menacing slits. “Come on in,” he finally said. “Maybe, I can take it out on you.” Barton
slumped into his chair.
Brand sat down on a rather soft corduroy sofa. “By the looks of your
conversation, it was either the mayor or a member of our esteemed congress.”
“The mayor’s an asshole,” Barton fumed.
“So are the vagaries of life,” Brand said as if quoting from a play.
“What? Never mind. What do you want?”
“Same thing you do. Trying to make sense of a mysterious suicide,” Brand said,
hoping it would flush out a few unintended remarks.
Barton held his hands against his temples and squeezed. “Don’t tell me… Please
don’t tell me you’re working on the Stone suicide,” his voice pleaded.
“What makes you think it was a suicide?” Brand asked.
Barton looked up releasing his head, “Who hired you?”
“Now you know that’s privileged.”
“You don’t have any privileges. You’re not licensed in any jurisdiction.”
“That’s why I need you. And, if I might add, you need me.”
“You’re the last ting I need.”
“By my count, together we’ve solved more than a dozen cases. Unless you want
to take credit for all of them.”
“Okay, so you helped. So, what?”
“So, you need some help, Robert. We make a good team.”
Barton rose from his chair and looked out the window. Splashes of sun squirted
through a spongy looking mass of gray clouds. “What do you think you know about this,
“I don’t know anything, but I’ve got a lot of questions. And, I bet you do too,
except the heats on for you to wrap this up into a nice tight ball. No investigation. No
questions. Tell me I’m wrong?”
“You’ve always had good instincts, Michael.”
“You afraid of your job, Robert?”
“You know better than that. After twenty-years, I should give a good goddamn?”
“Then what is it?”
“It’s the bullshit -- always the bullshit. It never ends.”
“Then why don’t you quit?”
“After this case, I think I will.” Barton turned to Brand. “Alright, let’s go for it,”
he said impulsively as the corners of his mouth creased into a sardonic grin. “If
someone’s hired you, then there must be something we’re missing…You’re not going to
tell me who hired you, are you?”
“Not just yet. But, since we’re partners again, I’ll tell you this; I’m working on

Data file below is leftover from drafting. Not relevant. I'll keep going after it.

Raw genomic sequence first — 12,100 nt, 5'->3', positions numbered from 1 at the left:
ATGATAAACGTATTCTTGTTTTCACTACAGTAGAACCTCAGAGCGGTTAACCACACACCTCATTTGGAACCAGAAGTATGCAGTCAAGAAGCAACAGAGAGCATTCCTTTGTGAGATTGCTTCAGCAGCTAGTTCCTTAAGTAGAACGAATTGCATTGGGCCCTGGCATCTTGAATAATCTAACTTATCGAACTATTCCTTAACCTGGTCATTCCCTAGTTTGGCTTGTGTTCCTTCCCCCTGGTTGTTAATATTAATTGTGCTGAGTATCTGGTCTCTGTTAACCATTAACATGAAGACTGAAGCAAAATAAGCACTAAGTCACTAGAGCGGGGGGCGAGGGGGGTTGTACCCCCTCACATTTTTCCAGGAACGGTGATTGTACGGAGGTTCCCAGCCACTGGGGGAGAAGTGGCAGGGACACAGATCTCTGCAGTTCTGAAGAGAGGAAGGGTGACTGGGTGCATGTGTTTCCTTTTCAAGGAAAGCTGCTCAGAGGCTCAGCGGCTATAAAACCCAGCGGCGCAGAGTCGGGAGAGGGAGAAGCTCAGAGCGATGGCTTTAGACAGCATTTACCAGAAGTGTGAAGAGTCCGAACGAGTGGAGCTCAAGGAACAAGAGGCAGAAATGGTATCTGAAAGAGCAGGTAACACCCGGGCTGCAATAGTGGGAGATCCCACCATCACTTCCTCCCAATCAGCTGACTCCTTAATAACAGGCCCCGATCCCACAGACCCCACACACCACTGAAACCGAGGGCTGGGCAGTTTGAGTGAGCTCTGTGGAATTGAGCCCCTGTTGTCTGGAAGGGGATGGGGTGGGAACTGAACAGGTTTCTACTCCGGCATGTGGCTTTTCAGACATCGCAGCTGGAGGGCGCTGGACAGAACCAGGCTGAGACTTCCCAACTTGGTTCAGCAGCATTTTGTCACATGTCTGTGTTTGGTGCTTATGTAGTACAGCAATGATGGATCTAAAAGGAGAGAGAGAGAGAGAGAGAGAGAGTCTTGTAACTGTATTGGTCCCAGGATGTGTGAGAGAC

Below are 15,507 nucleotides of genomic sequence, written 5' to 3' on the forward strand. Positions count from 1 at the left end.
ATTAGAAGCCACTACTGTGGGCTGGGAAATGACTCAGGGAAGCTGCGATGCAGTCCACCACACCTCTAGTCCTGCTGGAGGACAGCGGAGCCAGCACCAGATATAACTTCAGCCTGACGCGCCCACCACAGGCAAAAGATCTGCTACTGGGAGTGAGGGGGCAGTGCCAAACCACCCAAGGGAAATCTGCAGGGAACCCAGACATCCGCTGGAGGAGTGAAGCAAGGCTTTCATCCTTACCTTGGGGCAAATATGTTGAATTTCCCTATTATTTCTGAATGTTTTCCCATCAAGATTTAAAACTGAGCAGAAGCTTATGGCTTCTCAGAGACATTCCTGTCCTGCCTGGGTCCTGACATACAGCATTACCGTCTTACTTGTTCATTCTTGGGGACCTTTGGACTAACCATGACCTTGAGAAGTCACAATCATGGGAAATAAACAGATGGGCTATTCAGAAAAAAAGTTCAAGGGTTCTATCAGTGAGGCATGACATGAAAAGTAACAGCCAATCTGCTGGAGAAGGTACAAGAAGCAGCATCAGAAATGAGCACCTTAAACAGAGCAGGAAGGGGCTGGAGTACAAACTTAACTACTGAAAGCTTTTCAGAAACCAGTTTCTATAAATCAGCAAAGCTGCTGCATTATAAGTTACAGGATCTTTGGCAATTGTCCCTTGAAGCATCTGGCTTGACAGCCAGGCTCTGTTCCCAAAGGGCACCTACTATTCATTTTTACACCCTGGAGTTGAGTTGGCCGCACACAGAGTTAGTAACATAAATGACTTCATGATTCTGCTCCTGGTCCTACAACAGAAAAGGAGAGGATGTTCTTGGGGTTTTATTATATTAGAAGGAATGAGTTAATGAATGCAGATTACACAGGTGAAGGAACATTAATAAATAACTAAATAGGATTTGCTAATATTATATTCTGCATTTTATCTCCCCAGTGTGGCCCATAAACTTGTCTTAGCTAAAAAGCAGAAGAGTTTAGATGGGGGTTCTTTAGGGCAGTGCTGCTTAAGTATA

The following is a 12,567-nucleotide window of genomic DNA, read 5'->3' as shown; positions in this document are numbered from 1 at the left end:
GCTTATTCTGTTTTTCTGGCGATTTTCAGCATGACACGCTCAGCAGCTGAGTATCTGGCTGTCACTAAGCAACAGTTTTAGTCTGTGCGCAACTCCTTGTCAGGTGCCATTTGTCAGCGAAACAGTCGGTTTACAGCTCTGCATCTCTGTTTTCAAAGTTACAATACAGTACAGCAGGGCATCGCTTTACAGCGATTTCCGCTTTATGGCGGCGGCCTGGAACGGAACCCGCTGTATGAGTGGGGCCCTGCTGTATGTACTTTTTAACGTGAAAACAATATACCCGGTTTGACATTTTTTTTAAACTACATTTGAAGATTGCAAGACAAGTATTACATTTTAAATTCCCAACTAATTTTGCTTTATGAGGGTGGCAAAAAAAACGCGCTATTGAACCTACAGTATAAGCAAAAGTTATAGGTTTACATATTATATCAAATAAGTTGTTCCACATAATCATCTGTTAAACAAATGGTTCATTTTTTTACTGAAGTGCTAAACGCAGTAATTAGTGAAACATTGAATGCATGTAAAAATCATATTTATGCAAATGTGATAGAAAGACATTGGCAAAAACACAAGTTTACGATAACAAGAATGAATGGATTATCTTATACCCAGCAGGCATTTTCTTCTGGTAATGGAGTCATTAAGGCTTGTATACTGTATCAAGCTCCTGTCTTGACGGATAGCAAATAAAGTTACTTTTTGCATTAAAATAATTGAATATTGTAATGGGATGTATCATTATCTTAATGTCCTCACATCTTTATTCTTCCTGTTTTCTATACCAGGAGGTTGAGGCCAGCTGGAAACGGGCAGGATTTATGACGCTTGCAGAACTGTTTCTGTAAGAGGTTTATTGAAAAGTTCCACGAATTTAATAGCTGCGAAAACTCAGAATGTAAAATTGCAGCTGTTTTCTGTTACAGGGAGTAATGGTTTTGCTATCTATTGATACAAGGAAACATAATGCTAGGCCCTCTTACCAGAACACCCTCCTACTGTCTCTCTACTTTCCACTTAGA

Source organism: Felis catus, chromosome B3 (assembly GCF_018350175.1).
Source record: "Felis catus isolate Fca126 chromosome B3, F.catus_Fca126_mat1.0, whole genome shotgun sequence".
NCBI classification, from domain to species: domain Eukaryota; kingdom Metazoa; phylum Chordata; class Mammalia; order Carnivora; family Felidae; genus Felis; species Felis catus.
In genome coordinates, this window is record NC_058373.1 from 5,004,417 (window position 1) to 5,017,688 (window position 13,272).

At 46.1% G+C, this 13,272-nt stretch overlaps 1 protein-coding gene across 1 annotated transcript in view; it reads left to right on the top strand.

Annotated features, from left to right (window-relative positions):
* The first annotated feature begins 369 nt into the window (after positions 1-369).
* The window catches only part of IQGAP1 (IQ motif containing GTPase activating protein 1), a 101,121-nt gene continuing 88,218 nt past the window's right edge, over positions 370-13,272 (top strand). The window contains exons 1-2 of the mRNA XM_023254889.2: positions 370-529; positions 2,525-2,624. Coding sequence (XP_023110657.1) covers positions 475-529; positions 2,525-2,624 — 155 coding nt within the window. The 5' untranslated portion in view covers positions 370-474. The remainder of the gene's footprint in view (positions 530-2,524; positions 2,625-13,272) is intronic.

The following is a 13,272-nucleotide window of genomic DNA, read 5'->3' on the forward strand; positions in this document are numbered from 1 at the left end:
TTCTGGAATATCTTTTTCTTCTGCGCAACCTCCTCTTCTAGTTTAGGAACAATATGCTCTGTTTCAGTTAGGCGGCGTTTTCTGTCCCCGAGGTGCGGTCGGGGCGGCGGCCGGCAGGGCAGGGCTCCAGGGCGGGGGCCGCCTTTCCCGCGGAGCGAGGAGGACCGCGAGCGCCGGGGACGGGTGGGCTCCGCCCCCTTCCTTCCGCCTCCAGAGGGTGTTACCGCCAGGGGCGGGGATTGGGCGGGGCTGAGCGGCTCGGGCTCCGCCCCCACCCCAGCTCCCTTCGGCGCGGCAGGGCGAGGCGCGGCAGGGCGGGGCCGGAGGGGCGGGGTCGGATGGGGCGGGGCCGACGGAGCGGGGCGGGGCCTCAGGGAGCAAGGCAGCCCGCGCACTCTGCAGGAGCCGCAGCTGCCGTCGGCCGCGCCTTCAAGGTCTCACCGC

behalf of Mrs. Stone. I haven’t met with her yet, so you can assume whoever hired me
was not her.”
“Mrs. Stone, huh? In that case, I assume she doesn’t believe it was suicide?”
“I didn’t say that.”
“This is not the usual kind of case you get involved in, Michael. What’s up?”
“It’s exactly the kind of case I get involved with. Let’s call it the mystery of
“Sounds like a title from a Perry Mason show.”
“I didn’t mean it to sound so melodramatic.”
“Yes, you did.”
“Are we going to quibble, or find out why the most trusted news man on the
planet committed suicide on worldwide television?”
“Okay, okay.” Barton held up his hands in a gesture of surrender. “So, what do
“First, we look at the replay of the suicide.”
“I’ve seen it a dozen times. I’ve got a video of it here in the VCR. It’s not going
“Not here, at WNN. I want to see it in slow motion.”
The WNN building was a sixty-five storied edifice built of crimson granite and gold
tinted glass. Barton wondered how many people would be laid off now that Stone was
dead. His nightly news show probably represented more than a third of their revenues,
and Barton couldn’t imagine anyone who was capable of taking his place. He was sure
though that they would try. After all, the news must go on.
“Who was the director that night?” Brand asked as they walked from the unusual
humidity, half soaked, into the cool lobby of WNN.
Barton scrambled through his notepad. “A Danny Greene was the director.”
“Let’s find him, if possible. Did you interview him?”
“No, Washington did. But I came in at the tail end. Seemed a little too cool for the
“Fact or impression?” Brand asked.
“Let’s see how cool he is under fire.”
“Whoa,” Barton said. “This guy’s boss, a Daniel Jacobs, the General Manager of
WNN called the mayor, and he chewed my ass out for ten minutes.”
“Because of this Greene guy?”
“No, because I had a run in with Jacobs…I called him an asshole.”
“You really don’t care about keeping your job do you?”
“He pissed me off.”
“The whole world pisses you off. Greene wasn’t there, was he?”
Barton and Brand approached a huge, plum colored curved marble reception
counter that was at least forty feet long with a sole receptionist seated in the center that
was handling the phones in a staccato fashion. “Please hold… Please hold… He’ll be
with you in a minute…” Her fingers danced across the over-sized phone’s keyboard.
“This could go on forever,” Brand jabbed Barton in the ribs.
“Excuse me, miss,” Barton said politely, holding up his badge. “I’m here on
The over worked receptionist eyed the badge, and blew a blond curl from the edge
of her mouth. “One second,” she said to Barton, and then spoke into her headset. “All
lines are tied up for now, please call back.” She looked at Barton. “This place is crazy,
and the other receptionist decided not to show,” she said completely frustrated.
“I’m Captain Barton of the D.C. police. I’d like to see Danny Greene. Is he in?”
“Let me check.” She punched in a couple of numbers. “A Captain Barton from the
D.C. police to see you…Fine,” she answered without blinking. “Greene’s on the twenty-
fifth floor, room 2505. He’s expecting you. The elevators are up the stairs and to your
right,” she said and returned to the phones. “Hold please…”
“Thanks,” Barton said, wishing he had a receptionist like that.
The elevator was a slow trip up to the twenty-fifth floor, stopping at every floor
with people bustling in and out. Barton hated it, while Brand just picked at a fingernail.
After walking through a maze of corridors, they finally found Greene’s office and
entered. Everything was some shade of purple or plum, the carpets, the walls, the